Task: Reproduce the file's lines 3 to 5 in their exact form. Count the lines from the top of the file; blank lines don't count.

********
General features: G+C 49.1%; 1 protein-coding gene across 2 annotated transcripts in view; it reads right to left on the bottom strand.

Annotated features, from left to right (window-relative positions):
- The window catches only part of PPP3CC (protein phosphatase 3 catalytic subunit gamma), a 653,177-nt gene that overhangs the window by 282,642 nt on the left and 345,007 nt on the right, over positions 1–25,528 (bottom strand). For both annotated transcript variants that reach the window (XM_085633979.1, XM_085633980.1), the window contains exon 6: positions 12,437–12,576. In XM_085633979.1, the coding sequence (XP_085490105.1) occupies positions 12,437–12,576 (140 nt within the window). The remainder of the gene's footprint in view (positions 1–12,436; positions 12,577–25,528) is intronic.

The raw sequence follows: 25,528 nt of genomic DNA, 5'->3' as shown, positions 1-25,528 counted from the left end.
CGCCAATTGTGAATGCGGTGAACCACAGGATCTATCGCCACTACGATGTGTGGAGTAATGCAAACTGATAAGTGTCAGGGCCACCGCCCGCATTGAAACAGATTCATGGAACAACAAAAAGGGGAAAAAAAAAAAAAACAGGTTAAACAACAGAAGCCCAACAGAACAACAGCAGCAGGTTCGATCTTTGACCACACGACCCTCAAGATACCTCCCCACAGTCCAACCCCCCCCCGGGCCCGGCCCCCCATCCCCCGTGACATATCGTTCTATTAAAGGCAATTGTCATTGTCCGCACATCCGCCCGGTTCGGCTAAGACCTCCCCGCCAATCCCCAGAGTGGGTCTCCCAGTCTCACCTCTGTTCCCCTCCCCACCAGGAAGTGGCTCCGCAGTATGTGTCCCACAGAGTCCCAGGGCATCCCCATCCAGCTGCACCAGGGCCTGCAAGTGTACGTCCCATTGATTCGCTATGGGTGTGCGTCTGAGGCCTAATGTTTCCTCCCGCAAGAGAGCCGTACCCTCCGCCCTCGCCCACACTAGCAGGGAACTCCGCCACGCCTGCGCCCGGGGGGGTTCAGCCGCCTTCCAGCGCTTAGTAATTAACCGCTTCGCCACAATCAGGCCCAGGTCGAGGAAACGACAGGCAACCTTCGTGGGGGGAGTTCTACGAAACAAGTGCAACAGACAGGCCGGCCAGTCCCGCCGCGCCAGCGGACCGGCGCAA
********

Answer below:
- The window catches only part of PPP3CC (protein phosphatase 3 catalytic subunit gamma), a 653,177-nt gene that overhangs the window by 282,642 nt on the left and 345,007 nt on the right, over positions 1–25,528 (bottom strand). For both annotated transcript variants that reach the window (XM_085633979.1, XM_085633980.1), the window contains exon 6: positions 12,437–12,576. In XM_085633979.1, the coding sequence (XP_085490105.1) occupies positions 12,437–12,576 (140 nt within the window). The remainder of the gene's footprint in view (positions 1–12,436; positions 12,577–25,528) is intronic.

The raw sequence follows: 25,528 nt of genomic DNA, 5'->3' as shown, positions 1-25,528 counted from the left end.
CGCCAATTGTGAATGCGGTGAACCACAGGATCTATCGCCACTACGATGTGTGGAGTAATGCAAACTGATAAGTGTCAGGGCCACCGCCCGCATTGAAACAGATTCATGGAACAACAAAAAGGGGAAAAAAAAAAAAAACAGGTTAAACAACAGAAGCCCAACAGAACAACAGCAGCAGGTTCGATCTTTGACCACACGACCCTCAAGATACCTCCCCACAGTCCAACCCCCCCCCGGGCCCGGCCCCCCATCCCCCGTGACATATCGTTCTATTAAAGGCAATTGTCATTGTCCGCACATCCGCCCGGTTCGGCTAAGACCTCCCCGCCAATCCCCAGAGTGGGTCTCCCAGTCTCACCTCTGTTCCCCTCCCCACCAGGAAGTGGCTCCGCAGTATGTGTCCCACAGAGTCCCAGGGCATCCCCATCCAGCTGCACCAGGGCCTGCAAGTGTACGTCCCATTGATTCGCTATGGGTGTGCGTCTGAGGCCTAATGTTTCCTCCCGCAAGAGAGCCGTACCCTCCGCCCTCGCCCACACTAGCAGGGAACTCCGCCACGCCTGCGCCCGGGGGGGTTCAGCCGCCTTCCAGCGCTTAGTAATTAACCGCTTCGCCACAATCAGGCCCAGGTCGAGGAAACGACAGGCAACCTTCGTGGGGGGAGTTCTACGAAACAAGTGCAACAGACAGGCCGGCCAGTCCCGCCGCGCCAGCGGACCGGCGCAA